Nearly 25% of all registered voters in Cuyahoga County have already voted.  In 2006, only 20% of registered voters didMontgomery and Franklin County will like exceed their 2006 early voter turnout, too. [UPDATE: Montgomery County has exceeded its 2006 early voter turnout.]

In Cuyahoga County, 56% of the early vote turnout is registered Democrats.  23% of the early vote turnout is Republican.   Cuyahoga may comer to the rate of early vote/total vote it hit in 2008 than people believed at the beginning of the week.  Montgomery will has surpassed 2006 turnout.  Franklin County is just shy of hitting the 2006 early vote turnout.

But what does having three solidly Democratic counties having higher early voting turnout in 2006 really mean?  It means that Democrats have a nearly ten-point lead over the Republicans in early voting:

“Ballots have been requested by 839,390 Ohio voters thus far, with Democrats comprising about 40 percent to the GOP’s 30 percent, and the rest unaffiliated voters. The Democrats’ coordinated campaign director, Lauren Groh-Wargo, said the party’s months of organizing were beginning to pay off. ‘This is not accidental,’ she said. ‘We have made a concerted effort to target infrequent Democratic voters. We are expanding the electorate in this midterm election, and Republicans are not.’” [Politico, 10/22/10]

Today, Chuck Todd called the Ohio Democratic Party is perhaps the “best State Party in the Country” and said “reports of Strickland’s demise have been greatly exaggerated.”

As we mentioned before, one national election analysis is amazed what he’s seeing for Democrats in Ohio this year:

“‘I’m just blown away by these numbers, given everything we’ve been told about the enthusiasm gap,’ George Mason University political science Professor Michael McDonald said in an interview with ABC News. McDonald, an expert in voting statistics and trends, said he’s also seen some positive signs for Democrats in certain Ohio counties. ‘I don’t know what the heck to make out of what we’re seeing out of Iowa and Ohio,’ he said. ‘I feel like I’m in 2008, it’s like déjà vu all over again.’” [ABC News, 10/15/10]

The national political media is amazed at what they’re seeing for Democrats in Ohio:

“But not all states are seeing a big surge of Republican voters. In Ohio, Democrats have requested and returned absentee ballots at a higher rate than have Republicans, and more Democrats have voted early in person. According to the state Democratic Party’s totals, five times more infrequent-voting Democrats have turned out than Republicans, an indication that the party’s turnout efforts are working.” [Hotline, 10/21/10]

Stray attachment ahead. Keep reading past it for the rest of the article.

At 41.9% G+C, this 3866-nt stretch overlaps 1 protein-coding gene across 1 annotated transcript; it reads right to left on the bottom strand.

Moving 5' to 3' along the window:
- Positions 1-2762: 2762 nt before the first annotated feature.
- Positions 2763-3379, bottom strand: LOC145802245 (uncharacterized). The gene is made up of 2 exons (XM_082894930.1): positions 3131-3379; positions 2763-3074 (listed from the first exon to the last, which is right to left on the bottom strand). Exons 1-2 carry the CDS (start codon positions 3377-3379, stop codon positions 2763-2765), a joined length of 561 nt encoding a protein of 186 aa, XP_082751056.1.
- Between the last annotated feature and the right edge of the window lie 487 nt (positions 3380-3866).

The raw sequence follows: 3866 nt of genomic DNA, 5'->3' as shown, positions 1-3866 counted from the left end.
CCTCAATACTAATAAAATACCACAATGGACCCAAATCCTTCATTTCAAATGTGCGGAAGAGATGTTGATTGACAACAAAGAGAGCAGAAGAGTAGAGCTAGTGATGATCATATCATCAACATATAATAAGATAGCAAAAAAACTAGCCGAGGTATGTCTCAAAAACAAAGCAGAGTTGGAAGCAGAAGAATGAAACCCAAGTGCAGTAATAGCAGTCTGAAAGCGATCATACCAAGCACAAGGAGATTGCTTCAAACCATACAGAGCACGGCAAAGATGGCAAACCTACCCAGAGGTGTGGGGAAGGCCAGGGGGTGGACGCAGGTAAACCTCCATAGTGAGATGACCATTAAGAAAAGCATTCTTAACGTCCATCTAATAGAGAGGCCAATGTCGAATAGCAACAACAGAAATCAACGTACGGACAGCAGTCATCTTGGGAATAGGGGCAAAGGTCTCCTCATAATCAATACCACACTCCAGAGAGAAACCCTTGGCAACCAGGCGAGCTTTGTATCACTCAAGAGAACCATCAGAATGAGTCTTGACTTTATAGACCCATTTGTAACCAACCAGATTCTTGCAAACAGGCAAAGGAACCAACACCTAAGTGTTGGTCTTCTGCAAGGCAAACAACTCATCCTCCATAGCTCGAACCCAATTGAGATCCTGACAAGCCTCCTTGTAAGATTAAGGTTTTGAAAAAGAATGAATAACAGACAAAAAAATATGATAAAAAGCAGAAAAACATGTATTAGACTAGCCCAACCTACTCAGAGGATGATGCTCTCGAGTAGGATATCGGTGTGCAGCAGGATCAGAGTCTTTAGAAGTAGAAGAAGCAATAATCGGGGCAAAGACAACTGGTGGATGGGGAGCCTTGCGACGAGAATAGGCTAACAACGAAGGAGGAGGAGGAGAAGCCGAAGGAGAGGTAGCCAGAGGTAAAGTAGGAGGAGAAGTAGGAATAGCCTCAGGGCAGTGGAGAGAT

So, of course, the Cincinnati Enquirer reports:

Ohio Dems struggle to repeat ’08 ground game

First, anyone who expects any party to repeat the same turnout in a midterm that they did in a Presidential is just high?  And did the Enquirer cite any actual early voting data for its analysis?  Nope, not the actual early vote totals, but a Pew Poll that’s not even a poll of Ohioans . . . but national voters overall.

There’s a word for political media in Ohio.  And that word is pathetic.

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  • Jrmiller6020

    I agree these figures look good for Ted but I have 1 concern…How do we know all these early voting Dems are voting for the Dem statewide ticket considering the the current scandal in the county gov’t up there?…Jim, Columbus

  • Anonymous

    We don’t. But I don’t think we’ve seen any evidence that Democratic voters in Cuyahoga County necessarily relate the county scandal up the ticket. It normally doesn’t flow up.

  • Jrmiller6020

    Another question…What trends can be seen with the early vote in Franklin and Hamilton Counties? I know FC is Kasich’s home so I assume Ted’s vote will be much less then in 2006. Any insight on this?…Jim, Columbus

  • Anonymous

    Democrats have a slight edge in Franklin County which is much less than we’ve seen in the past two cycles.

    Hamilton County has a slightly red tint in the early vote. It’s the most underperforming county we need to do well. However, that gap has been narrowing.

    One thing that I should mention. Our early vote population has tended to be more Democratic than the general election population as a whole during the last two cycles. But I don’t have the actual hard data to tell you what a difference was between the early vote and the “election day” vote. Nonetheless, we’re showing a much better Democratic turnout than most of the polls have presumed would be the case.

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